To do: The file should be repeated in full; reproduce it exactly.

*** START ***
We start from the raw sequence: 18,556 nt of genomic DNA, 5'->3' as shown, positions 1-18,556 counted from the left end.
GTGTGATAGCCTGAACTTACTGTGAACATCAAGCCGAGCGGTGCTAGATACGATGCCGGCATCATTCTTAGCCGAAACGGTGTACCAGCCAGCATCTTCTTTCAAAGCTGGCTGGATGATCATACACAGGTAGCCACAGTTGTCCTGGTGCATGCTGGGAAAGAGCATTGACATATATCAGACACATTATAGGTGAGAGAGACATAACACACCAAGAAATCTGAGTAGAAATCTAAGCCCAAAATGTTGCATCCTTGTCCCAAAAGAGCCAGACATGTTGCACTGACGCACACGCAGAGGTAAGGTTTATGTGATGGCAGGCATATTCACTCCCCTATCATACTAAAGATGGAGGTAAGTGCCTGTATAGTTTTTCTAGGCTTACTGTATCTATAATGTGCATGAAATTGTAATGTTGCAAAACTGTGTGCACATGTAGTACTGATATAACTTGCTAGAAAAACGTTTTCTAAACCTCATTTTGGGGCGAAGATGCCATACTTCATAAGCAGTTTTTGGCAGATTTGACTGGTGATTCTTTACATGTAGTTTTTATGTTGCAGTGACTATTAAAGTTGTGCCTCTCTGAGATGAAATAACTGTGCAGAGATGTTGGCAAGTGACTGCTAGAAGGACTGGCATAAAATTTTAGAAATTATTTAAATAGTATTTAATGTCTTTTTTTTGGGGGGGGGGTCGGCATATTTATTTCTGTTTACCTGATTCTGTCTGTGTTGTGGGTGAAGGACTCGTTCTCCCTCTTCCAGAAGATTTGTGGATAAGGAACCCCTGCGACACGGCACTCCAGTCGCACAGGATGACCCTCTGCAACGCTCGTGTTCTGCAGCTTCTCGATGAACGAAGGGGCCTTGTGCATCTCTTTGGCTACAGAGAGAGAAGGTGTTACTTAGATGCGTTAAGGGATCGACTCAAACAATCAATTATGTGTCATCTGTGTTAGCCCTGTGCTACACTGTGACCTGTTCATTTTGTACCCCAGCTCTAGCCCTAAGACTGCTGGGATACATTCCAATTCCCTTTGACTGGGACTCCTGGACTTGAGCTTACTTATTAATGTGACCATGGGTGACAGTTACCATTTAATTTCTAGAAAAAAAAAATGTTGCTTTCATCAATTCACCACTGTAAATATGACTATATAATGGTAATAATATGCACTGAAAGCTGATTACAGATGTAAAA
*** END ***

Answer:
We start from the raw sequence: 18,556 nt of genomic DNA, 5'->3' as shown, positions 1-18,556 counted from the left end.
GTGTGATAGCCTGAACTTACTGTGAACATCAAGCCGAGCGGTGCTAGATACGATGCCGGCATCATTCTTAGCCGAAACGGTGTACCAGCCAGCATCTTCTTTCAAAGCTGGCTGGATGATCATACACAGGTAGCCACAGTTGTCCTGGTGCATGCTGGGAAAGAGCATTGACATATATCAGACACATTATAGGTGAGAGAGACATAACACACCAAGAAATCTGAGTAGAAATCTAAGCCCAAAATGTTGCATCCTTGTCCCAAAAGAGCCAGACATGTTGCACTGACGCACACGCAGAGGTAAGGTTTATGTGATGGCAGGCATATTCACTCCCCTATCATACTAAAGATGGAGGTAAGTGCCTGTATAGTTTTTCTAGGCTTACTGTATCTATAATGTGCATGAAATTGTAATGTTGCAAAACTGTGTGCACATGTAGTACTGATATAACTTGCTAGAAAAACGTTTTCTAAACCTCATTTTGGGGCGAAGATGCCATACTTCATAAGCAGTTTTTGGCAGATTTGACTGGTGATTCTTTACATGTAGTTTTTATGTTGCAGTGACTATTAAAGTTGTGCCTCTCTGAGATGAAATAACTGTGCAGAGATGTTGGCAAGTGACTGCTAGAAGGACTGGCATAAAATTTTAGAAATTATTTAAATAGTATTTAATGTCTTTTTTTTGGGGGGGGGGTCGGCATATTTATTTCTGTTTACCTGATTCTGTCTGTGTTGTGGGTGAAGGACTCGTTCTCCCTCTTCCAGAAGATTTGTGGATAAGGAACCCCTGCGACACGGCACTCCAGTCGCACAGGATGACCCTCTGCAACGCTCGTGTTCTGCAGCTTCTCGATGAACGAAGGGGCCTTGTGCATCTCTTTGGCTACAGAGAGAGAAGGTGTTACTTAGATGCGTTAAGGGATCGACTCAAACAATCAATTATGTGTCATCTGTGTTAGCCCTGTGCTACACTGTGACCTGTTCATTTTGTACCCCAGCTCTAGCCCTAAGACTGCTGGGATACATTCCAATTCCCTTTGACTGGGACTCCTGGACTTGAGCTTACTTATTAATGTGACCATGGGTGACAGTTACCATTTAATTTCTAGAAAAAAAAAATGTTGCTTTCATCAATTCACCACTGTAAATATGACTATATAATGGTAATAATATGCACTGAAAGCTGATTACAGATGTAAAA